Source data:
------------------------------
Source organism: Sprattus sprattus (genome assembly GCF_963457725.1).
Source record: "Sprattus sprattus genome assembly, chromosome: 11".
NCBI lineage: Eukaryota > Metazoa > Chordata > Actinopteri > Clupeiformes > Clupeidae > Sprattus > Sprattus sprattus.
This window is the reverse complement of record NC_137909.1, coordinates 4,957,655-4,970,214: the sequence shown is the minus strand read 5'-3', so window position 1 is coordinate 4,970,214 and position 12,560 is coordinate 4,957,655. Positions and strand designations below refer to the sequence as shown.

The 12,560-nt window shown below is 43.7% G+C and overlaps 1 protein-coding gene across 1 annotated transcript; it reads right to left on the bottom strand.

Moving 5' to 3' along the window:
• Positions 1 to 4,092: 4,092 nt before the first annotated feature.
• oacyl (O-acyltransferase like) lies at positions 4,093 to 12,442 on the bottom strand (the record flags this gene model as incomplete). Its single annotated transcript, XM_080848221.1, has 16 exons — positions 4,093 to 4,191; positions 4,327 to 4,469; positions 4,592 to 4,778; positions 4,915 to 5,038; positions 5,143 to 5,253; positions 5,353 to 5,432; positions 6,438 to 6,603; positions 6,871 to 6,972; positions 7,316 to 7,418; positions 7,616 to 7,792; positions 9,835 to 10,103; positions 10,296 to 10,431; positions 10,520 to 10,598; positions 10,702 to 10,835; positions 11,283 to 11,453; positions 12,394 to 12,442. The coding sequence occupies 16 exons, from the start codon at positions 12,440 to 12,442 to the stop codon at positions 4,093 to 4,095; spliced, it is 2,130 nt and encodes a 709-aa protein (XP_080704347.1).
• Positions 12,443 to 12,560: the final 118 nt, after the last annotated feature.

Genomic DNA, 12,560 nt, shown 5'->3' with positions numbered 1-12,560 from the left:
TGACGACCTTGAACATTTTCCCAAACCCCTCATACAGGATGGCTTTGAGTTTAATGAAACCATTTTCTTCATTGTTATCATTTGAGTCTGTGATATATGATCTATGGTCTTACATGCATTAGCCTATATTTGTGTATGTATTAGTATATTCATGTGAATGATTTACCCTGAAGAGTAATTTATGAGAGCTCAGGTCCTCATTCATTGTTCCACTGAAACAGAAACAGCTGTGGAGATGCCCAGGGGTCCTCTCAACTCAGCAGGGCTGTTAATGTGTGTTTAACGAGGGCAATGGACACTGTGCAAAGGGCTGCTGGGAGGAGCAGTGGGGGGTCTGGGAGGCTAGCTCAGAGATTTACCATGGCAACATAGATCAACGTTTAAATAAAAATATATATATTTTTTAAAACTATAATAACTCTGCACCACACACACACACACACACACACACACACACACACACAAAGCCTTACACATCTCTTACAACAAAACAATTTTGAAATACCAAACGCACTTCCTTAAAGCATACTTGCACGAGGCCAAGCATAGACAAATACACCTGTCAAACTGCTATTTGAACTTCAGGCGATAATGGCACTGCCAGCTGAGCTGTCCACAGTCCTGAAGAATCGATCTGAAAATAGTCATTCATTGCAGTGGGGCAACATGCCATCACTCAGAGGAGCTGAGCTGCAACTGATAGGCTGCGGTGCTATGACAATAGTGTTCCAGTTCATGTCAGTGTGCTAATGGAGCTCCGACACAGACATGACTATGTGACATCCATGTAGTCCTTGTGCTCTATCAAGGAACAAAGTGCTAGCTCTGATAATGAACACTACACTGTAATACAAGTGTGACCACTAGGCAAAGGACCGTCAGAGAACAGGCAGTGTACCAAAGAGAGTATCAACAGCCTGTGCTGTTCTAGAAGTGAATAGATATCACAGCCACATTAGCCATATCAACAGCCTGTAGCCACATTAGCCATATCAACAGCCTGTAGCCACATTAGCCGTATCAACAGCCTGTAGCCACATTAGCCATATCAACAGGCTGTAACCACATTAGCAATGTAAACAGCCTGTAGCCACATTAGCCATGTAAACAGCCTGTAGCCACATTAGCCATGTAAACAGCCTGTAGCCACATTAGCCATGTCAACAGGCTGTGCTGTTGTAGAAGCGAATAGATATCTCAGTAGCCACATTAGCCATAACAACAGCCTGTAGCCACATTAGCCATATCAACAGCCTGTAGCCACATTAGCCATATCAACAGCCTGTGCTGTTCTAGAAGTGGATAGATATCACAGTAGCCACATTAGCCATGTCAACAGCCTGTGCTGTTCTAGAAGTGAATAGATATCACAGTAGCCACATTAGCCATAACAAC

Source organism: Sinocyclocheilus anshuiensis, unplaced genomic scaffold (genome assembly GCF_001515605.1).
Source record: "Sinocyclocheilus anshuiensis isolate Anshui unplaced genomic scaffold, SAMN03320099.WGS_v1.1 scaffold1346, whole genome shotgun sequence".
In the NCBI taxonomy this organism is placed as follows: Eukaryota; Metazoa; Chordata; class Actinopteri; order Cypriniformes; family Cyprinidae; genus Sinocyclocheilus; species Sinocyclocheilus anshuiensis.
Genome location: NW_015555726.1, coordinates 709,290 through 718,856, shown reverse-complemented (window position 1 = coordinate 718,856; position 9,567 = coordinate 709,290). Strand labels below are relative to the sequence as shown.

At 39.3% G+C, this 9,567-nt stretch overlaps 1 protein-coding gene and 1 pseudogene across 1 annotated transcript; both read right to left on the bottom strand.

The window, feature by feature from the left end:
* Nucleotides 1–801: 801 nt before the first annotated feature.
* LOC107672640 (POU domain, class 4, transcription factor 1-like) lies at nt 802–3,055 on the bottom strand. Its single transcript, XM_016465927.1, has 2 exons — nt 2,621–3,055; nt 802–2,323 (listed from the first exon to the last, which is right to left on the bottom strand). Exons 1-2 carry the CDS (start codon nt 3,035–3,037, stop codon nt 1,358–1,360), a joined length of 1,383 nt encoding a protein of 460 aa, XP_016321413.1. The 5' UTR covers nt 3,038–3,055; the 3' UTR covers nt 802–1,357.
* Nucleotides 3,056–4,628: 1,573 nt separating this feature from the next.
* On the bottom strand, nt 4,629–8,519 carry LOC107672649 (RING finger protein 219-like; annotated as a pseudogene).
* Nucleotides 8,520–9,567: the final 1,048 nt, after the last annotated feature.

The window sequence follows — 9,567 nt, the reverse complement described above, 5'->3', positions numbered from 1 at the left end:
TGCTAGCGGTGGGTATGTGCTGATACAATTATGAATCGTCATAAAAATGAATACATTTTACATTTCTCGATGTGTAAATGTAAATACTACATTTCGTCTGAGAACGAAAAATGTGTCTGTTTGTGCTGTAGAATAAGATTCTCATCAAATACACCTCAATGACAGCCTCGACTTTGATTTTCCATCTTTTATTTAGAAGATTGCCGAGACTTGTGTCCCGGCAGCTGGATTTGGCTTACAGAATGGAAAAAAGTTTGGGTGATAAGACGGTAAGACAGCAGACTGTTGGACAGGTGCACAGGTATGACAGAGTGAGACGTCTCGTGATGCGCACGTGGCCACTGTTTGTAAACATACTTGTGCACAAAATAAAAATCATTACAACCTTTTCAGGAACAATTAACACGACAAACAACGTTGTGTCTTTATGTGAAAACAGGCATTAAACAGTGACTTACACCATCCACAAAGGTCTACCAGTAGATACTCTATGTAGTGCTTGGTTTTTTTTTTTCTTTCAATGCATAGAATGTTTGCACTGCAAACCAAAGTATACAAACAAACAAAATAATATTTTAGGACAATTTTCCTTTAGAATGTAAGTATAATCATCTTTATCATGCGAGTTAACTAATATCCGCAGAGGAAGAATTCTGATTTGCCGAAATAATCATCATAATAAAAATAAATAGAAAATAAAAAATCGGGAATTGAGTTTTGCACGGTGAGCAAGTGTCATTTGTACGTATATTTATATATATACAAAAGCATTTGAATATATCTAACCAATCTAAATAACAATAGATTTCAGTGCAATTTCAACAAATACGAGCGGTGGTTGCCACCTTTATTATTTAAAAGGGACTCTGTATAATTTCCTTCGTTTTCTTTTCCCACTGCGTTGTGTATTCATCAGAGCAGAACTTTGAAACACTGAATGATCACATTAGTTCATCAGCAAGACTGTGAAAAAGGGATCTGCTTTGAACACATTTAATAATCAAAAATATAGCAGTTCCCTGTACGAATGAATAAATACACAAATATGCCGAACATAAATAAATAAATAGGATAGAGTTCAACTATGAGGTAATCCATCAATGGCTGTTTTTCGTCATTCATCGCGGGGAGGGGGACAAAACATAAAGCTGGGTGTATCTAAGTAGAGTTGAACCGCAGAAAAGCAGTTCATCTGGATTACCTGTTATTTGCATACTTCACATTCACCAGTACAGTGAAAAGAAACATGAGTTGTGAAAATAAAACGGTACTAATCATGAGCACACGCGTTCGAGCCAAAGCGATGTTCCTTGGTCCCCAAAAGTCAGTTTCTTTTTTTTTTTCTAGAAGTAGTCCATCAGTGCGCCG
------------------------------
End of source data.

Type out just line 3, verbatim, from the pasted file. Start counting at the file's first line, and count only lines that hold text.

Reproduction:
NCBI lineage: Eukaryota > Metazoa > Chordata > Actinopteri > Clupeiformes > Clupeidae > Sprattus > Sprattus sprattus.